I believe that the demise of Synanon demands a closer look at historical context, too—though this is the aspect of its story that most frequently gets told like a made-for-TV movie about crazy cults. (To be fair, this is easy to do given all that went down.) To Reveal’s credit, the third episode notes that the “golden era of experimental societies” of the 1960s and 1970s had come to an ignominious end by 1980, with plenty of intentional communities mirroring Synanon’s fate. What “American Rehab” doesn’t explore, however, is why that might be. Those same years saw the gradual decline of a robust, community-organized Left and an expansive politics that called for large-scale social change to end poverty, militarism, racism, sexism, environmental destruction, and mental illness and addiction. Cemented by Ronald Reagan’s 1980 election was the dominance of a governing class that gutted social services, paramilitarized drug enforcement squads and police departments, and heralded the omniscient magic of the private sector. This, in the end, is also the soil in which modern-day rehabs like Cenikor blossomed. It makes perfect sense that Reagan publicly commended Cenikor in 1983 for proving that treatment facilities could operate without government funding and provide a place for drug offenders to be confined and put to work as mass incarceration swelled prison populations.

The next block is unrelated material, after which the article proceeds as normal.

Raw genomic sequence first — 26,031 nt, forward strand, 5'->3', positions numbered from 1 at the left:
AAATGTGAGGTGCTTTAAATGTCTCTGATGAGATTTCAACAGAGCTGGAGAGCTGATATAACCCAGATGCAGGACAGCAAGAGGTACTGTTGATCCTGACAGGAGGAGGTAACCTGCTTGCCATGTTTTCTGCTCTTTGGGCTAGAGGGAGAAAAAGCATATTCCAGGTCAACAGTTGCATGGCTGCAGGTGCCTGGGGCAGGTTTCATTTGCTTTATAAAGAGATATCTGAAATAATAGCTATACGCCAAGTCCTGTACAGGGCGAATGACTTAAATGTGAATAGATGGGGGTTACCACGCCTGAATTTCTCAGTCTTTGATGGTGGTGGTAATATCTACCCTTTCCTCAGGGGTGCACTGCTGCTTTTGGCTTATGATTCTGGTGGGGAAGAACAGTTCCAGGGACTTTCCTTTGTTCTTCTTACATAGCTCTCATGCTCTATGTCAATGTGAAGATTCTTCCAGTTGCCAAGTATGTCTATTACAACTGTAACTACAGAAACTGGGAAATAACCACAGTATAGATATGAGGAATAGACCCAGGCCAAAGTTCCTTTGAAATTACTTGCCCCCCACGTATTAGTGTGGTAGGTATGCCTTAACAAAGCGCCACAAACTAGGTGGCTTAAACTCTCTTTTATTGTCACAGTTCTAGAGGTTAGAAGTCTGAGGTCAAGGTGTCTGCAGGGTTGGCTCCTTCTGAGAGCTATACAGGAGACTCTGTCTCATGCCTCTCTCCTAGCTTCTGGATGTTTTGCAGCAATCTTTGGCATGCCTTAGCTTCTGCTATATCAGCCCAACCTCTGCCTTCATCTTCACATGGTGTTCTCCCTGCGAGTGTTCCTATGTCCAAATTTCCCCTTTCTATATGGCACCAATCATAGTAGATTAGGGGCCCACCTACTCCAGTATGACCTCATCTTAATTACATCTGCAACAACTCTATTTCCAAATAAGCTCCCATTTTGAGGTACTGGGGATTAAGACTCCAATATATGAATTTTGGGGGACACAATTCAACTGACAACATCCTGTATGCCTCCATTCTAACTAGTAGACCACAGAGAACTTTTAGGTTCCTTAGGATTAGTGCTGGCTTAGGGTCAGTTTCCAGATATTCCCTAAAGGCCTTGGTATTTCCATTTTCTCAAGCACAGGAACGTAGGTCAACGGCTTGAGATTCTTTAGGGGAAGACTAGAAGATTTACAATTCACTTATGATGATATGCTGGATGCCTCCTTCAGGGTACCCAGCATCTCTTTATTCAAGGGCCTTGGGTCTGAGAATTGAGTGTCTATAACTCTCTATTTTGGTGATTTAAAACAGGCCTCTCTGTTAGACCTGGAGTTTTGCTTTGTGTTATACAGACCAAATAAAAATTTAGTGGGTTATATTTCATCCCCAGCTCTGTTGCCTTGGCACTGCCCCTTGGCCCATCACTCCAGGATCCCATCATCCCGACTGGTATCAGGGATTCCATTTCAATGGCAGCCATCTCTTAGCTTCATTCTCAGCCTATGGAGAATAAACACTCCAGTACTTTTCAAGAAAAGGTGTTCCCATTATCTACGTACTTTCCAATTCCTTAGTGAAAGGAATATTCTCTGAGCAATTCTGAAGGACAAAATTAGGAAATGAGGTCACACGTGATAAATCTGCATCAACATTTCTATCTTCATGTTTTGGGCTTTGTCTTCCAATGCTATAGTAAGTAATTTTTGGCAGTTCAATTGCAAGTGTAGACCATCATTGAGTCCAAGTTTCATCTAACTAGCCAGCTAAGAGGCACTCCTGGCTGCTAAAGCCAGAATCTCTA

By isolating the story of Synanon from the story of postwar American society and politics is to miss out on the chance to ask critical questions about why institutions and movements take shape the way they do, and how people in the past have tried (and, yes, failed) to carve out alternative paths. It also misses an opportunity to connect the history of drugs, addiction, and recovery to the broader narratives of American history—its intellectual trends, protest movements, political realignments, governing structures, and changing ideas about mental health and illness. Particularly in the United States, with its long history of radical communal experiments, a “cult” like Synanon really isn’t all that far away from the center of America.